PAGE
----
This article originally appeared on Broadly.
The Netherlands has approved a ban on wearing the full-face veil in public, following countries such as Denmark, Austria, France, Belgium, and Bulgaria in passing anti-Islamic dress laws.
Under the new measures—which were passed by the Netherlands’ parliamentary Senate—Muslim women who wear the burka or niqab in government buildings will be subject to a €400 fine. The Dutch government announced that the ban would be “partial”, the Financial Times reports, with coverings being banned on public transport, schools, hospitals, and public buildings. Full-face veils will be allowed for individuals visiting relatives in hospitals, and exemptions will be made during festive or religious holidays.
The ban has long been associated with Geert Wilders, the leader of the right-wing, anti-Islam Party for Freedom, who tweeted in celebration of the new measures earlier today. “Finally, 13 years after a majority in the Dutch Parliament voted in favour of my motion to ban the burqa, it became law yesterday,” Wilders wrote, linking to a news article about how such proposals will help “de-Islamize the Netherlands.”
Despite the headline-grabbing nature of the ban, it will have limited impact practically: it’s estimated that only around 150 Muslim women in the Netherlands wear the burkha and niqab, according to one 2013 study.
Muslim women are not the only ones criminalized by such bans. In Austria, where all full-face coverings were banned in October 2017, the majority of arrests have not been of Muslim women. In one case, Vienna police arrested a man wearing a face-covering shark costume as a PR stunt. European countries aren’t the only places in which Islamic dress is being banned in certain spaces. In March 2018 an Indonesian university banned the burkha amidst fears of students being radicalized on campus. Turkey and Tunisia both have histories of such bans, although they have since been relaxed or lifted entirely.
Experts situate the ban within the wider context of Islamophobic policies and social attitudes that have been sweeping across northern European countries. “Generally speaking, this Islamophobic, anti-Muslim legislation we’re seeing throughout Europe and North America is evidence of a strong state that tries to control its citizens,” Dr. Farid Hafez tells Broadly. Hafez is the co-editor of the 2016 European Islamophobia Report, and author of the book Islamophobia in Austria.
For Hafez, so-called burkha bans should be viewed within their historical context. “The regulation of the female Muslim body is central to every paradigm of racism in our world,” he explains. “Hijab bans were one of the first issues to come up during colonialism, and it merged with the growing Muslim population in many western European states.”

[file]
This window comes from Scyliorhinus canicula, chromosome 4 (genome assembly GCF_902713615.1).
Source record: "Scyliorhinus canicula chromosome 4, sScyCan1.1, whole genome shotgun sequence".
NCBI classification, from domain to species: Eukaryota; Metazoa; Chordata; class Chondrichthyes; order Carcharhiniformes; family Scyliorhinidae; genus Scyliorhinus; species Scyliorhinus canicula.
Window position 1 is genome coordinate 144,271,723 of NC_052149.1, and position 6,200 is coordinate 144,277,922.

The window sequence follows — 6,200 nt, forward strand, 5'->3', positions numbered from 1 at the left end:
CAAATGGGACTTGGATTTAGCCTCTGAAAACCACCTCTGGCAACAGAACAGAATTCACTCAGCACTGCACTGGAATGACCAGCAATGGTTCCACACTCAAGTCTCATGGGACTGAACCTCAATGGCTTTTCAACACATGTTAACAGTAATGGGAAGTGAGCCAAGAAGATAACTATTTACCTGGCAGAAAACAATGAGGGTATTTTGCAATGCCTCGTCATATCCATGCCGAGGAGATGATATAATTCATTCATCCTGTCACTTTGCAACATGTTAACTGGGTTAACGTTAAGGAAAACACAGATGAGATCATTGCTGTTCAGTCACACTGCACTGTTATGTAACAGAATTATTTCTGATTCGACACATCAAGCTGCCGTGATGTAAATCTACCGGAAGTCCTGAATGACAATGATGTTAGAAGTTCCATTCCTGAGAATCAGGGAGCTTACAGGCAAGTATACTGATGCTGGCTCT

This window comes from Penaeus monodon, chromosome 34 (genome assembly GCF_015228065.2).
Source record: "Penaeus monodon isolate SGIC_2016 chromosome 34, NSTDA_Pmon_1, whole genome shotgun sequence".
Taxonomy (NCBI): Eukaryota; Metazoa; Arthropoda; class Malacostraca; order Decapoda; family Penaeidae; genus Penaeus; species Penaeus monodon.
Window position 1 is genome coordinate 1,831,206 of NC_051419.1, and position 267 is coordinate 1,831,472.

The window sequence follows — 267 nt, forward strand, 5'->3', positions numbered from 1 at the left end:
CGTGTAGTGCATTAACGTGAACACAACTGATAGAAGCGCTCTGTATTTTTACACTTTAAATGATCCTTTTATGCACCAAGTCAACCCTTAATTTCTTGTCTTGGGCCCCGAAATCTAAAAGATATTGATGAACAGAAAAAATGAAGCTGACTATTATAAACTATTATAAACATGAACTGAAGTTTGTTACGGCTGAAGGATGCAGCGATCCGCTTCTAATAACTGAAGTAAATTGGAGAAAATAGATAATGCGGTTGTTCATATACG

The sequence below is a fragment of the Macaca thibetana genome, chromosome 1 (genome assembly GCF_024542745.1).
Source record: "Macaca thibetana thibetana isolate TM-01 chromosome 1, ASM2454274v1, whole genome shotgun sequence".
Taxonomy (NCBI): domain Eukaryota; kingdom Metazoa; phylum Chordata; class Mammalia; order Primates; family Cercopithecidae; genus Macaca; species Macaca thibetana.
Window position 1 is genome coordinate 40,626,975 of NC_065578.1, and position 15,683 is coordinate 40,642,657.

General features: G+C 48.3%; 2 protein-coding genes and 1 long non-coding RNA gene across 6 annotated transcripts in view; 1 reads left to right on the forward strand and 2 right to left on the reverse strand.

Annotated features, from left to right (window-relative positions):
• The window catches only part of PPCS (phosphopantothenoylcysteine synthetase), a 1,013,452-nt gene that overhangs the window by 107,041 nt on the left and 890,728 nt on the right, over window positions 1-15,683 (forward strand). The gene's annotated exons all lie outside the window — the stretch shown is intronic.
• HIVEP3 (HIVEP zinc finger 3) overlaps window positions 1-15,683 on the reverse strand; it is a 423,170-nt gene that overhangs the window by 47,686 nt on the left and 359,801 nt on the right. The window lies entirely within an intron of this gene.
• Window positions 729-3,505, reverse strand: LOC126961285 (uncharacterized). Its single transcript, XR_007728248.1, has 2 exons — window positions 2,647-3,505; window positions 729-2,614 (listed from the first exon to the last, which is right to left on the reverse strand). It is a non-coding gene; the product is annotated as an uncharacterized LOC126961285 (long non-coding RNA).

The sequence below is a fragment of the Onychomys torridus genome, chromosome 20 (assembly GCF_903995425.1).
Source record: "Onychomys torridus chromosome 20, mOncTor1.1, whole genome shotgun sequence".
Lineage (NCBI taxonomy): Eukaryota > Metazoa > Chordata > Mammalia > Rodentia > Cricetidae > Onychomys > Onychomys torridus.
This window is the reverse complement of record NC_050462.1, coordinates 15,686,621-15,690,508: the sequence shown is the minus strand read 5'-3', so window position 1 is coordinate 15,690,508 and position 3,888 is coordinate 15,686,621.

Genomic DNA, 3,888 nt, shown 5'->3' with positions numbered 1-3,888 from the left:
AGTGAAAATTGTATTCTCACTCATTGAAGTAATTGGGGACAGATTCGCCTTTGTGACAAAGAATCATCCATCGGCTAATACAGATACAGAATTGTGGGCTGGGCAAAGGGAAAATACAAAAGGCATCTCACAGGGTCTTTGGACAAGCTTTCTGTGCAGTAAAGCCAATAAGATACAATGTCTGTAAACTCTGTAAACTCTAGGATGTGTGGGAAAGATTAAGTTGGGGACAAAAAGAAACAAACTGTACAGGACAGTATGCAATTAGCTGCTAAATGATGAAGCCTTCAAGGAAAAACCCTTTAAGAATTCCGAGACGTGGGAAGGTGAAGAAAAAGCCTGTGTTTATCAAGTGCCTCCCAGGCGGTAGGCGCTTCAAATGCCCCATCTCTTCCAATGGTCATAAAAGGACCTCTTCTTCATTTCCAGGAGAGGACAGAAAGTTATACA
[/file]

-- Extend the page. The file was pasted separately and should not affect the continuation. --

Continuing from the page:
He believes that bans on Islamic dress challenge the foundations of liberal European democracies. “These bans minimize and reduce the notion of a liberal society where an individual is free,” Hafez explains. “That’s a core problem. The state will try and have control over people who they identify as the weakest—Muslim women, for instance—but at the end of the day, the state may come after other groups that are weak too. So in the end, everyone is affected.”
Banning Islamic dress in public can also be construed as a form of religious discrimination, Hafez argues. “At the end of the day it's about reducing the standards of religious freedom,” he says, “and the state interfering in what kind of religion is a good and right religion; and which one is a wrong and bad religion.”
Criminal justice experts are also fearful that the ban could stoke Islamphobia and leading to violence and division. “The banning of the Muslim veil within public spaces can also act as a trigger point for further resentment and hatred which acts as a trigger for Islamophobia,” explains Dr. Imran Awan, a criminologist specializing in Islamophobic hate crimes. “Following the climate of hate surrounding Donald Trump's election, far-right white populist groups in Europe are likely to use this incident to create further divisions in society.”
More than any specific ban, the impact of the Netherlands' proposals will be largely symbolic: it sends a message to its citizens about the correct way for a woman to be, and to worship, and to dress. “The number of women wearing the face veil is minimal, yet the Netherlands makes this a political issue,” Iman Atta of anti-Islamophobia advocacy group Tell MAMA tells Broadly.
“These are truly worrying times. Maybe the next time politicians in the Netherlands talk about women’s rights, they can be challenged on why they are willing to shut down the right of women to choose what they wear.”